Although the benefit of detecting the causative organism in ventilator-associated pneumonia (VAP) is undisputed, the approach by which this can be achieved is under debate. The impact of microbiologic findings of distal bronchial sampling by BAL on mortality of ICU patients has been discussed controversially [7, 8, 19]. Recent trials failed to prove the advantage of BAL on outcome and antibiotic use in comparison with other less invasive or noninvasive diagnostic approaches [8, 20–22]. Conversely, it has been shown that, compared with a noninvasive management strategy, an invasive management strategy is significantly associated with fewer deaths at 14 days, earlier attenuation of organ dysfunction, and less antibiotic use in patients suspected of having VAP . Furthermore, invasive diagnostic testing may increase the physician's confidence in diagnosis and management of VAP and may allow greater ability to limit or discontinue antibiotic treatment . However, BAL is considered a reliable method for establishing a definite etiologic diagnosis of pneumonia, and ICU teams will continue to use BAL for managing VAP and deriving clinical decisions. However, the clinical decision-making process, and consequently the outcome for patients with VAP, will depend on the quality of the clinical specimen, which may be affected to a considerable extent by inappropriate storage conditions.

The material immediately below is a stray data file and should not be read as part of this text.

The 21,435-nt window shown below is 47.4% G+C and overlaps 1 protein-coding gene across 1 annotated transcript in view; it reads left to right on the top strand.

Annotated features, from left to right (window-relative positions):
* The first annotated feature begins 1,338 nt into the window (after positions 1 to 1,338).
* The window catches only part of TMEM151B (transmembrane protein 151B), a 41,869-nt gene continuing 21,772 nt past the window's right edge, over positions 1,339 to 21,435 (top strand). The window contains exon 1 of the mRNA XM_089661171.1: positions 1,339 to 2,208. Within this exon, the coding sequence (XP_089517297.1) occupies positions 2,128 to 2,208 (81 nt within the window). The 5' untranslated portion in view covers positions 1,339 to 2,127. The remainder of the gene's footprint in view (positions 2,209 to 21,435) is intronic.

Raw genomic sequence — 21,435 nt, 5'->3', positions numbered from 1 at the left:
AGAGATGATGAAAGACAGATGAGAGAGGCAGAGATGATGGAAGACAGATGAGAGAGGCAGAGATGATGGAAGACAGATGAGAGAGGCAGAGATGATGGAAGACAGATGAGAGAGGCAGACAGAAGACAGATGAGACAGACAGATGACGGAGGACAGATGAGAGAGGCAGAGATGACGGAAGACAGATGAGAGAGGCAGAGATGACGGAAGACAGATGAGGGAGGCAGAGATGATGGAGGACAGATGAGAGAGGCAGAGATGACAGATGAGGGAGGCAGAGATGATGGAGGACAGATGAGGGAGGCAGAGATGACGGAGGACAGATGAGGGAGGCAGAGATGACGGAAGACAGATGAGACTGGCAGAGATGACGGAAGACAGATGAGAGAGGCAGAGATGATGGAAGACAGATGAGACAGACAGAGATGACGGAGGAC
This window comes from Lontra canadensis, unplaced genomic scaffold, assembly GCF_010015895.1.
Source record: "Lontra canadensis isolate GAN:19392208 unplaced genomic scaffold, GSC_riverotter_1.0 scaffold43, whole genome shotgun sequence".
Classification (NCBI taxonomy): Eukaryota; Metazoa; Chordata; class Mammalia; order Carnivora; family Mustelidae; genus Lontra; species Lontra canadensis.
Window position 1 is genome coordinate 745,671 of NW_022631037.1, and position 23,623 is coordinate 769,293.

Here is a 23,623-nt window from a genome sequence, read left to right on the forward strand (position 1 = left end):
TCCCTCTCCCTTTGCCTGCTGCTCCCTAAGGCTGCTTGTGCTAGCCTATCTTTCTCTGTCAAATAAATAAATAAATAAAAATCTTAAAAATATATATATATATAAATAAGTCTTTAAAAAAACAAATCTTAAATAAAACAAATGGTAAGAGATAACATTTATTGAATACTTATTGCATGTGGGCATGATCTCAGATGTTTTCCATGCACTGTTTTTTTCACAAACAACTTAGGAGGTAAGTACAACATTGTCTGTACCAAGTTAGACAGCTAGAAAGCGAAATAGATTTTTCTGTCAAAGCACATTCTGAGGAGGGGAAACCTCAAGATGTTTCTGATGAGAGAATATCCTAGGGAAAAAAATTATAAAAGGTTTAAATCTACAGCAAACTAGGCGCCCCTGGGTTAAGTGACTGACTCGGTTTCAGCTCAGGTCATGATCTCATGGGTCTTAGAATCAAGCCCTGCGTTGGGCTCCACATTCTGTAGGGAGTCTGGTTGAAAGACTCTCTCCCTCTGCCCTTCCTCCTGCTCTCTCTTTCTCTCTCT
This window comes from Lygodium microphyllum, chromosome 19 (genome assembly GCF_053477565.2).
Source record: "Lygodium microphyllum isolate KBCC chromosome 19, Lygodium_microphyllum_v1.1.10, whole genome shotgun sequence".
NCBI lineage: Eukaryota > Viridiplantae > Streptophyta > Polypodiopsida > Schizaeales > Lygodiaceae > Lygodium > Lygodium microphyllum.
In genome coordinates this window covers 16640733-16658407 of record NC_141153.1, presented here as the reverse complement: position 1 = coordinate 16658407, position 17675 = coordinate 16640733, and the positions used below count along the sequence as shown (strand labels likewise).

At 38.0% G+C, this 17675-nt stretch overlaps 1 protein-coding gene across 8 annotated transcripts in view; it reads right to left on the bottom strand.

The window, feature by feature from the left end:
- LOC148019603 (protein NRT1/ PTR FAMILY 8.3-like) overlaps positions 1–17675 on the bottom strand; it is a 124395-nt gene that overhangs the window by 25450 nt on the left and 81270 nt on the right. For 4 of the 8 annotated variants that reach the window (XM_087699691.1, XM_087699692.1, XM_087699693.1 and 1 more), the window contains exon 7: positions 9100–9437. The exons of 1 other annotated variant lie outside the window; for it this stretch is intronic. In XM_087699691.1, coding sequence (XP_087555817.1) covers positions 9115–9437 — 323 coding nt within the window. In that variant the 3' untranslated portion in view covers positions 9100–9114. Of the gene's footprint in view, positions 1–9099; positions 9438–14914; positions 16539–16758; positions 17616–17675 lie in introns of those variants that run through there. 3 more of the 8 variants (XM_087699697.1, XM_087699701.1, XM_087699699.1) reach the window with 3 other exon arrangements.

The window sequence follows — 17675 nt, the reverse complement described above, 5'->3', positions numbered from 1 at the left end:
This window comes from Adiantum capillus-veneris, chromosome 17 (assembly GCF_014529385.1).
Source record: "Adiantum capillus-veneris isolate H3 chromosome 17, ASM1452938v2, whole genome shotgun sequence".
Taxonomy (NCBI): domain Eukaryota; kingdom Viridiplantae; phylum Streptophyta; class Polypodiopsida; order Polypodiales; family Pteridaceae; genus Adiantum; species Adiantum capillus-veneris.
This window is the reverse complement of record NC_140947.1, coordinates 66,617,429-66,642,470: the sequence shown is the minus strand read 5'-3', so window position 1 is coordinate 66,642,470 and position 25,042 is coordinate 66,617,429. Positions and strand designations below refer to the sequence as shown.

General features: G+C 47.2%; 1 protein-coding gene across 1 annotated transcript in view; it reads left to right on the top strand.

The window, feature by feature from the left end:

In comparison with immediate microbiologic culture, our results demonstrate an excellent test performance after storage of BAL specimens at 4°C for up to 24 hours, but a considerable decrease of bacterial growth on storage at -80°C. This effect was more pronounced in the Gram-negative bacterial spectrum and resulted in a highly significant reduction of culture sensitivity and negative predictive value. This is of importance because the prognosis for aerobic, Gram-negative bacilli in VAP is considerably worse than that for infection with Gram-positive pathogens, even when microorganisms are fully susceptible to antibiotics . Thus, the loss of diagnostic performance for Gram-negative pathogens after storage of BAL at -80°C may lead to an underestimation of a particularly serious clinical condition. The highest reduction was observed in the bacterial counts of Pseudomonas aeruginosa isolates (3.25 ± 1.29 log10). Furthermore, of the 28 isolates of this pathogen grown in relevant counts during routine immediate culture, only three exceeded 104 CFU/ml in samples stored at -80°C before culture. This is of particular importance, because in nearly all studies, P. aeruginosa is the most frequently isolated bacterium in VAP, and episodes caused by the pathogen are associated with a significantly higher mortality than are those caused by other microorganisms [25–29]. In a study by Fagon et al. , after matching for the severity of underlying disease and various other important variables, the attributable mortality was 42.8%, and the risk ratio for death was 2.5 for pneumonia due to P. aeruginosa or Acinetobacter species. Thus, early pathogen identification and initiation of appropriate therapy is crucial in Pseudomonas pneumonia. Therefore, storage of BAL at -80°C resulting in impaired growth of P. aeruginosa and other pathogens of VAP should be considered inappropriate in clinical practice.